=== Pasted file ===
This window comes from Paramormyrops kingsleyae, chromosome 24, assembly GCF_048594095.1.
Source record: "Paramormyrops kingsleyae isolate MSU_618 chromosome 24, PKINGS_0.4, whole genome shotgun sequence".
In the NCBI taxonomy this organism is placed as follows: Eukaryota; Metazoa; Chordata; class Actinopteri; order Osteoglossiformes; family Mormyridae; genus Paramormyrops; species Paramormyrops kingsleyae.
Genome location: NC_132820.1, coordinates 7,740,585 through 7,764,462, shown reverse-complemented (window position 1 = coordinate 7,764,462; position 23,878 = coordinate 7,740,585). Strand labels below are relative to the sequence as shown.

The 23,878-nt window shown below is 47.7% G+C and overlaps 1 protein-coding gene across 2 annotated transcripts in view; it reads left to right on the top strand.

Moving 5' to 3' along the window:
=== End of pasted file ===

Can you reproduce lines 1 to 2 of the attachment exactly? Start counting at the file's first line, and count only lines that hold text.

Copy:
This window comes from Paramormyrops kingsleyae, chromosome 24, assembly GCF_048594095.1.
Source record: "Paramormyrops kingsleyae isolate MSU_618 chromosome 24, PKINGS_0.4, whole genome shotgun sequence".